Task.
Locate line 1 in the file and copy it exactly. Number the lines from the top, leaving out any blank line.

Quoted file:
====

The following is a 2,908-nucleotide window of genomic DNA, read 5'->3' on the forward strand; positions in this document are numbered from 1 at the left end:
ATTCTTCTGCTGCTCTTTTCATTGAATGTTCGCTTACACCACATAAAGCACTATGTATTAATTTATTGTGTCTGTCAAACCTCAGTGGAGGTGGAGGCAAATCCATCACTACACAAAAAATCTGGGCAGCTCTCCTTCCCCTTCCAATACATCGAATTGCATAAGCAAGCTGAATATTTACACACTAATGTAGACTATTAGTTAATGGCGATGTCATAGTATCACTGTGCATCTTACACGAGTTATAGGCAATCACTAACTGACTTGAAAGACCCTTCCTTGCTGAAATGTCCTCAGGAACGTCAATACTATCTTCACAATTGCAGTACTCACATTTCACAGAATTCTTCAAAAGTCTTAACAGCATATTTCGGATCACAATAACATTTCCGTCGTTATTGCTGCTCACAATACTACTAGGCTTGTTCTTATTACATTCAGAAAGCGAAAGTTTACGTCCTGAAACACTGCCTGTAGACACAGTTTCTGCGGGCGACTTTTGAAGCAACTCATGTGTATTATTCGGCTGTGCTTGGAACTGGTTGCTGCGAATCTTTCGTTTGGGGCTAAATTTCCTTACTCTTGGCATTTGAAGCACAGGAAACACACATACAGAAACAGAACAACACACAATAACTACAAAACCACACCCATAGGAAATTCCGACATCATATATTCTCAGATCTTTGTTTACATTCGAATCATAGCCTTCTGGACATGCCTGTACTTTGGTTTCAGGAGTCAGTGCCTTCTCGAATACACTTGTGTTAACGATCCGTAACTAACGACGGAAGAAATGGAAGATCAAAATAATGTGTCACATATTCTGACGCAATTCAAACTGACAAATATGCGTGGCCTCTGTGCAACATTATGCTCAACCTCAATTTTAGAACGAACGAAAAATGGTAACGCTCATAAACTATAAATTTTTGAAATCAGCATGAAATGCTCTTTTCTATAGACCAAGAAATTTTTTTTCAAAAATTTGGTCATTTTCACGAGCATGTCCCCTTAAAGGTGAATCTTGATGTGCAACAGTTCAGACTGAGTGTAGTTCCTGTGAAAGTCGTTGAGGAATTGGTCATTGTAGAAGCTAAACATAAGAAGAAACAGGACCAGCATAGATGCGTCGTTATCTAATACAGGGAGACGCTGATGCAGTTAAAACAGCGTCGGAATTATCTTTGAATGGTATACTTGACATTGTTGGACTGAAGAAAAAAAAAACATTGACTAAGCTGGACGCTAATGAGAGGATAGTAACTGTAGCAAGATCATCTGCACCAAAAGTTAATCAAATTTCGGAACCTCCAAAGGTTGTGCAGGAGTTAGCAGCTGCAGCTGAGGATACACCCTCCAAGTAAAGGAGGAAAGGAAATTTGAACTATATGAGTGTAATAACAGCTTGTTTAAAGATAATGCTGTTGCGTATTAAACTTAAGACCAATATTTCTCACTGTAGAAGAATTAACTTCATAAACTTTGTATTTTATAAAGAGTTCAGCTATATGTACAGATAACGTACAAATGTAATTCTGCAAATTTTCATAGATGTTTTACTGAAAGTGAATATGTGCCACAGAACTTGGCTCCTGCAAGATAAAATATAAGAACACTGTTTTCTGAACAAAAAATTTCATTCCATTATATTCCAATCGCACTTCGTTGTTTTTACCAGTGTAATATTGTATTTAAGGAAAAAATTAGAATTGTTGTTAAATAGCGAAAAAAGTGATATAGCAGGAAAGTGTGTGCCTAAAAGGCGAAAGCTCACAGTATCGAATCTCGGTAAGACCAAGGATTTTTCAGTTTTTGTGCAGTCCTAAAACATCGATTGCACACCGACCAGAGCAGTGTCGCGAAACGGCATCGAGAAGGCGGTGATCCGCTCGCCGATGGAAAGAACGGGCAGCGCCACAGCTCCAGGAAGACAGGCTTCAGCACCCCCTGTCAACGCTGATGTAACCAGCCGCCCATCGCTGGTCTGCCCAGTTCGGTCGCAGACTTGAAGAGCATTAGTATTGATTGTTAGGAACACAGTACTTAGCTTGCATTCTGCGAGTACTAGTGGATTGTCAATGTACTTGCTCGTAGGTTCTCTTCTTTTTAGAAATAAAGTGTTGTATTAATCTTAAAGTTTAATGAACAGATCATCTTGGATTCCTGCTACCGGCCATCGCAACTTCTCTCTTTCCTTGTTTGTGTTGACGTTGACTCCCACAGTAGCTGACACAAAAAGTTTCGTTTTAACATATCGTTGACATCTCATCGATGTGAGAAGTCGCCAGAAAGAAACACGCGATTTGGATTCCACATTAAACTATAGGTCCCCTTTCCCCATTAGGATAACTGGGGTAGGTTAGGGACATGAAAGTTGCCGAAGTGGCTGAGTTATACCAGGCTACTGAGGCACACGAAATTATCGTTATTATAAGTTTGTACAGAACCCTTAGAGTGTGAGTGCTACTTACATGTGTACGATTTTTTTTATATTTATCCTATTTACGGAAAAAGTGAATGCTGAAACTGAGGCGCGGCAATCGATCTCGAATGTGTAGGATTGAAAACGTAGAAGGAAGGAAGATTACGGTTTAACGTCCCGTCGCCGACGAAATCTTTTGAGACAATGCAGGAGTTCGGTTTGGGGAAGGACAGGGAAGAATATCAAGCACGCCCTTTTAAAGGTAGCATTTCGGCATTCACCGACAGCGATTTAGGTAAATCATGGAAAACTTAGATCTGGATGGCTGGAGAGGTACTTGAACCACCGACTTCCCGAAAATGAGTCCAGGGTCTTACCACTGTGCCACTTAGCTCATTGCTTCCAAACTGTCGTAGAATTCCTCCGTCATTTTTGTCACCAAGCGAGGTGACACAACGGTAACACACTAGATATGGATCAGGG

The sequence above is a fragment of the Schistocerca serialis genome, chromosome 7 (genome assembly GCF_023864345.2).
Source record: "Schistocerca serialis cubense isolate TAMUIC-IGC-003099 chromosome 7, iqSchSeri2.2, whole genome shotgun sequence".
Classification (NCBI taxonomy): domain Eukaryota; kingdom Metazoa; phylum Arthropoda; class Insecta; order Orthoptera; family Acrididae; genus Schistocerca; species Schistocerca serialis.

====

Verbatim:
The following is a 2,908-nucleotide window of genomic DNA, read 5'->3' on the forward strand; positions in this document are numbered from 1 at the left end: